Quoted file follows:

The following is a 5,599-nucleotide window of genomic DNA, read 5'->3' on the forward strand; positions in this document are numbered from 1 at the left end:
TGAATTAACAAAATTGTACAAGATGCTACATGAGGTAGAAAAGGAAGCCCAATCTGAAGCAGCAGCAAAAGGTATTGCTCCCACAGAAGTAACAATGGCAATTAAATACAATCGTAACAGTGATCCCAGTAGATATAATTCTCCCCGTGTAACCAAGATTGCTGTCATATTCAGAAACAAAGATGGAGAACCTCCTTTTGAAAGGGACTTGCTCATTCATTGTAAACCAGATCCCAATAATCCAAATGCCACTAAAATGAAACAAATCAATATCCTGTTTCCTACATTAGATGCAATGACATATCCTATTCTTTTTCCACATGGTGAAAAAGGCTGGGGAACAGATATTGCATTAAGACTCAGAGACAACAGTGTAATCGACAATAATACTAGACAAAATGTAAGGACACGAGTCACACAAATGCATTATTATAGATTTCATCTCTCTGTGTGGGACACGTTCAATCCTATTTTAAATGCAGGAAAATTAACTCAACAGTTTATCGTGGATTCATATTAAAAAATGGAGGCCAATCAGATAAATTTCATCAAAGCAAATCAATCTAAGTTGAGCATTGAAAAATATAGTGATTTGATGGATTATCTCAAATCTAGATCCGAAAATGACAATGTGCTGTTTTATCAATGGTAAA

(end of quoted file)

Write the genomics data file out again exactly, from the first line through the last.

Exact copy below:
The following is a 5,599-nucleotide window of genomic DNA, read 5'->3' on the forward strand; positions in this document are numbered from 1 at the left end:
TGAATTAACAAAATTGTACAAGATGCTACATGAGGTAGAAAAGGAAGCCCAATCTGAAGCAGCAGCAAAAGGTATTGCTCCCACAGAAGTAACAATGGCAATTAAATACAATCGTAACAGTGATCCCAGTAGATATAATTCTCCCCGTGTAACCAAGATTGCTGTCATATTCAGAAACAAAGATGGAGAACCTCCTTTTGAAAGGGACTTGCTCATTCATTGTAAACCAGATCCCAATAATCCAAATGCCACTAAAATGAAACAAATCAATATCCTGTTTCCTACATTAGATGCAATGACATATCCTATTCTTTTTCCACATGGTGAAAAAGGCTGGGGAACAGATATTGCATTAAGACTCAGAGACAACAGTGTAATCGACAATAATACTAGACAAAATGTAAGGACACGAGTCACACAAATGCATTATTATAGATTTCATCTCTCTGTGTGGGACACGTTCAATCCTATTTTAAATGCAGGAAAATTAACTCAACAGTTTATCGTGGATTCATATTAAAAAATGGAGGCCAATCAGATAAATTTCATCAAAGCAAATCAATCTAAGTTGAGCATTGAAAAATATAGTGATTTGATGGATTATCTCAAATCTAGATCCGAAAATGACAATGTGCTGTTTTATCAATGGTAAA